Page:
Soups and sauces have the ability to make simple ingredients profound. There’s almost a sacredness to making a good soup. Its part alchemist, part passion, part chef, that allows you to craft a liquid so sublime and complex that it can replace drugs with a high that many will devote their life to the next perfect mouthful of soup.
As you tend to not drink the best bottle of wine every night, most soups get filed under the good or what the hell was I thinking category. I even find myself steering away from making soups unless the setting is just right, but when the ingredients are screaming “soup me” and I’m ready to not take my eye off the ball, then the probability of success are in your favor.
You can be meticulous in every step and with every ingredient, but its gone the moment you take your eye off the ball. A few minutes too long, too much heat, too much salt, acid, thickener, whatever. All it takes is just one thing and you will spend the rest of your time fixing the dish. Its no longer creating, its all about salvage. Your whole mindset changes, your passion shifts and your skills are used to resurrect instead of create.
Tonight was one of those experiences when a few ingredients equaled one of my top three soups of the past year. I have been wanting to work with dashi again and after picking up a few points from fellow bloggers, (Thank you Japanese Food Report, Just Hungry, Chef Yamada’s Dashi) I crafted an amazing egg and shrimp soup with scallions.
I started with half duck stock (left over from the bones after making duck prosciutto for Charcoutapaloza) and half dashi I brought to a slow, barely breaking the surface simmer, and added about 2 tablespoons of sodium reduced soy sauce, 2 teaspoons of fish sauce, and 1 tablespoon of white balsamic vinegar. I also added one tablespoon of organic sugar cane sugar and seasoned with some flaked salt. The broth did throw off some more scum and I was skimming during the whole process. When the balance of flavor, weight, acid, salt, and length was there, I knew I had my base.
My dashi was one medium size piece of kombu soaked in 4 cups of cold water for 40 minutes, brought to the point of bubbles on the kombu but not a boil. It threw off a fair bit of white scum which was skimmed off. About 1 1/3 cups of bonito flakes where added to the almost simmering water and let to sit for another hour. I made a second stock, or niban dashi as its called, expecting it to not come out with the same level of clarity, but by adding 8 cups of water to the used kombu and bonito flakes and then adding another 1/2 cup of fresh bonito flakes, I let the cool water sit overnight and strained it off the next day. It turned out beautiful and was crystal clear as well.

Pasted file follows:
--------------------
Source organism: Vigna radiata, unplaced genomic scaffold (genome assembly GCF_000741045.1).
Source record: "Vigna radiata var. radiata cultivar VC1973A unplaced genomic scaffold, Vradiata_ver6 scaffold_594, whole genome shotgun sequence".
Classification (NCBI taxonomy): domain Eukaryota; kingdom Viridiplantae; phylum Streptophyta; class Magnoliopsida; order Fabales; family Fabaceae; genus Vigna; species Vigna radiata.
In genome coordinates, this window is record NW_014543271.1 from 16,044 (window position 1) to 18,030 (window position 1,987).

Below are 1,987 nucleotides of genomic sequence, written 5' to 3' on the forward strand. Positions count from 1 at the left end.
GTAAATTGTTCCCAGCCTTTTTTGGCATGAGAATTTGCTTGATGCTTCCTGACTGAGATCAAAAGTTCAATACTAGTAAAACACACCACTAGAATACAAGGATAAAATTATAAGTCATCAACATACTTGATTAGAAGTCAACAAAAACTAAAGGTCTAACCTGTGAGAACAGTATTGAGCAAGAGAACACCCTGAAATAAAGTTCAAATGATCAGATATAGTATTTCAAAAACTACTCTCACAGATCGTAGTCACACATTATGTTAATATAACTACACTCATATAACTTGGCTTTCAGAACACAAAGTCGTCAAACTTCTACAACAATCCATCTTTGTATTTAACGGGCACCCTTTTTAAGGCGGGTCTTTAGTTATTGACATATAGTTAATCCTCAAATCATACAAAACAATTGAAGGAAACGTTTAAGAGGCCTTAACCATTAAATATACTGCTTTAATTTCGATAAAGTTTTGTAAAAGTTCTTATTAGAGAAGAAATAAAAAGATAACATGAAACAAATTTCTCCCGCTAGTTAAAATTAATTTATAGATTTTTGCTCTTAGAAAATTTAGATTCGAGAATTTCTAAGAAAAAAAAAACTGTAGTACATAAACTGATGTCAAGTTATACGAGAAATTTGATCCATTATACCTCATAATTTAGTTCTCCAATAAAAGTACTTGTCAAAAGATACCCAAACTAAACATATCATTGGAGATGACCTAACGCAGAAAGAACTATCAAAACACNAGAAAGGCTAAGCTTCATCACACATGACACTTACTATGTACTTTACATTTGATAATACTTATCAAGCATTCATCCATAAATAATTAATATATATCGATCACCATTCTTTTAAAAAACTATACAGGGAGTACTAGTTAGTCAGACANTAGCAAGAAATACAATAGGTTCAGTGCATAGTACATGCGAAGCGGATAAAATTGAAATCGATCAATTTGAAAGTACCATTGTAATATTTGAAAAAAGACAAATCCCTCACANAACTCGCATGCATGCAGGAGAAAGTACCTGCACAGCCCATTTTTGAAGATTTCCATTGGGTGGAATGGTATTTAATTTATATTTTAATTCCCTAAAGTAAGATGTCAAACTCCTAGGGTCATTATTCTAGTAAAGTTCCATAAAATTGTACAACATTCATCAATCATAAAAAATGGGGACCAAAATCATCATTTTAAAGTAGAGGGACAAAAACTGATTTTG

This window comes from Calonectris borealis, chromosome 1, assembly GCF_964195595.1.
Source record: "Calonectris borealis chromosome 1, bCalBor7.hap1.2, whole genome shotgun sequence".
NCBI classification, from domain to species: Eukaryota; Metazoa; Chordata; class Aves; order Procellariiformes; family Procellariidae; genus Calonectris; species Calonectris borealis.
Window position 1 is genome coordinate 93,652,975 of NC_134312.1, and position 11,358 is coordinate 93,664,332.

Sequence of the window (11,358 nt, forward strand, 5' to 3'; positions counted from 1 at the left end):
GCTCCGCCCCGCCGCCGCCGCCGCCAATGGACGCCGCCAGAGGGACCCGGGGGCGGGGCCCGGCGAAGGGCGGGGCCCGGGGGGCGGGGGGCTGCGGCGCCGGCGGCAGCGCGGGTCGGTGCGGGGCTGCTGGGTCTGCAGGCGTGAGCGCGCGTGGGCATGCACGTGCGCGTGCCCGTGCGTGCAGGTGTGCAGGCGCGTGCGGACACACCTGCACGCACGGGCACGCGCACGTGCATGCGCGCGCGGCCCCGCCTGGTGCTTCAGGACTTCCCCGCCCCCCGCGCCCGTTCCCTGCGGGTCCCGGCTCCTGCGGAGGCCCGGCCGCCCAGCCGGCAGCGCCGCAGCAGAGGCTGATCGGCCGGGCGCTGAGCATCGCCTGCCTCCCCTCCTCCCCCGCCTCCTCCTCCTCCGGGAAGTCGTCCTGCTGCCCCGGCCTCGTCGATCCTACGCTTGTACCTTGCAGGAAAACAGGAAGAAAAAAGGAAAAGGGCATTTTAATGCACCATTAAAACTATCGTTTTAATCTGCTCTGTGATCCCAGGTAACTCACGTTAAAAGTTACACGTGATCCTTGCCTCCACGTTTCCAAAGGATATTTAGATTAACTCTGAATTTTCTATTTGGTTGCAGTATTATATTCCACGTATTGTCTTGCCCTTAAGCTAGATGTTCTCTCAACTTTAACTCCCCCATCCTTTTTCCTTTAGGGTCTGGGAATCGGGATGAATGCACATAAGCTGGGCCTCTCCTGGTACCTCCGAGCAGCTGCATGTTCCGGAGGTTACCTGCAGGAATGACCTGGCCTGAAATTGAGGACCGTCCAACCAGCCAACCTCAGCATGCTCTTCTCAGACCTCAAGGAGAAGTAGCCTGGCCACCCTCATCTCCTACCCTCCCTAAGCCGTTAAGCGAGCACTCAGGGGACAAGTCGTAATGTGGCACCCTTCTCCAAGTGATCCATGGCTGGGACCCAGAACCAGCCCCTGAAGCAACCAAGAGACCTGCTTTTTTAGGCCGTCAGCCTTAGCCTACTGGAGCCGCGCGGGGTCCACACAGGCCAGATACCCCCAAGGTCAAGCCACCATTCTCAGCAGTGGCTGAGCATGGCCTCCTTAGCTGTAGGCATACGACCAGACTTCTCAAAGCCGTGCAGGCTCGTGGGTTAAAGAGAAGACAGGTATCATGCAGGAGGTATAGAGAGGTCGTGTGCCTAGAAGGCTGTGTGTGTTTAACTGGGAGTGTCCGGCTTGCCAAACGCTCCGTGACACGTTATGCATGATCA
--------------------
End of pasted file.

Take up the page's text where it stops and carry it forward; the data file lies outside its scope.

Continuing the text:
I used 31/40 sized shrimp and sliced them on the bias into about three pieces so they would cook through easier when the hot liquid was spooned on top of them. I sliced scallions and added them to the bowls with the shrimp in them. I garnished the raw shrimp and scallions with scallion oil, and brought the broth up to a simmer. Once at a simmer, I slowly added the two beaten organic eggs in a steady stream down the chopsticks and immediately ladled the broth with egg over the raw shrimp and scallions.
Scallion Oil – I use equal parts (250 ml each) canola and peanut oil and bring that to a smoking point, around 350 degrees. Take it off the heat and add about 1/2 cup of sliced scallions to the hot oil. Be careful as it will freak out like a two year old kid and spit shit everywhere. The scallions will turn to brown rather quickly, strain out once they have a nutty smell and transfer to a bowl that can withstand hot oil. I add another half cup of larger cut scallions that have been tossed in chili paste and some fish sauce. By this time the onions will sizzle but not take on any colour, I let them steep for a few hours until the oil cools down and I strain it into a storage bottle.
Are you ready to taste?
The soft backdrop of duck flavor layered with the salty, smoky, fishy edge was perfect with the rich nutty flavors from the scallion oil. Each taste brought a different shade of flavor dependent on how much shrimp, egg, or broth you had in your spoonful. It was a perfect soup, the cold evening, the right ingredients, it fell together beautifully.
The wine I had by chance was a 2009 Arrowleaf – Snow Tropic Vidal – beautiful aromatics that ran the spectrum from floral to rose water and citrus to tropical fruits. The wine tells you its not the pedigree of a Riesling, but it does have enough class to impress. The palate has a soft easy entrance as the flavors pick up speed by the mid palate. Consistent and almost too easy to drink, the bottle does not last long. Chilling the wine right down helps tighten up the soft acidity and give it a little zestiness. V-3, N-12, P-19, O-5 = 89pts (for a points breakdown and summary, go to BC Wine Reviews page)
The wine and soup did not play well together, but in a good way. Like rival gangs each wanting to strut their stuff, they respected each other enough to leave well enough alone. That created a cleansing affect, neither dominated, neither competed, they were both happy standing on their own and I was the gang leader.